Secretary of state for the environment, food and rural affairs Hilary Benn launched the strategy at last week's annual Oxford Farming Conference.
He made it clear that food security is a top priority for the Government. "We need to produce more food, we need to do it sustainably and we need to make sure that what we eat safeguards our health," said Benn.
He added that the strategy sets goals for 2030 and details changes that need to be made to achieve them, including the need for:
- An innovative, competitive, skilled and resilient food sector, supported by first-class scientific research and development with sustainable supply chains.
- Informed consumers who are better able to choose and afford healthy food, supported by better labelling and information.
- More support from Government — cutting red tape where possible and funding research.
Food 2030 says the fresh produce industry is already leading the way in helping to achieve these goals and indicates that it will continue to require help from growers to succeed.
For example, it states that projects by growers such as Staples Vegetables in Lincolnshire, which is building one of five anaerobic digestion demonstration projects to process unsold vegetables, is a good example of how waste can be reduced, reused and reprocessed.
To show how scientific research can help food production to be more sustainable, 2030 cites a Defra LINK project at East Malling Research, which showed that a 70% reduction in water use can be achieved through better scheduling of irrigation.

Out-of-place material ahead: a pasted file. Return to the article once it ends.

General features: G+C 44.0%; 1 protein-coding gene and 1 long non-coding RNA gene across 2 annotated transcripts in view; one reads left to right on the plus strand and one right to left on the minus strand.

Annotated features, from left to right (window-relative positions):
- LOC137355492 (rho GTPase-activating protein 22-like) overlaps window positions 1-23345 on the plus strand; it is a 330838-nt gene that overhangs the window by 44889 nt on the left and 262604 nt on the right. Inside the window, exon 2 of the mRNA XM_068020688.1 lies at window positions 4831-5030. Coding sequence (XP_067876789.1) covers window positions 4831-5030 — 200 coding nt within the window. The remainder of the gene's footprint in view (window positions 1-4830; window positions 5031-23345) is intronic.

"Results are now being transferred to potatoes - another crop with high water demand," says the report. It also announces projects it has in the pipeline, such as a new Cook4Life Cooking with Families initiative that is being piloted this year. It is part of the Government's Change4Life campaign to tackle obesity and will see food producers help to educate parents and carers.
The Government also plans to provide additional funding to the Growing Schools Programme to enable a further 65,000 pupils, parents and staff to gain hands-on experience of growing food.
But some organisations, including the NFU, warned that "care is needed" as the Government rolls out its plans.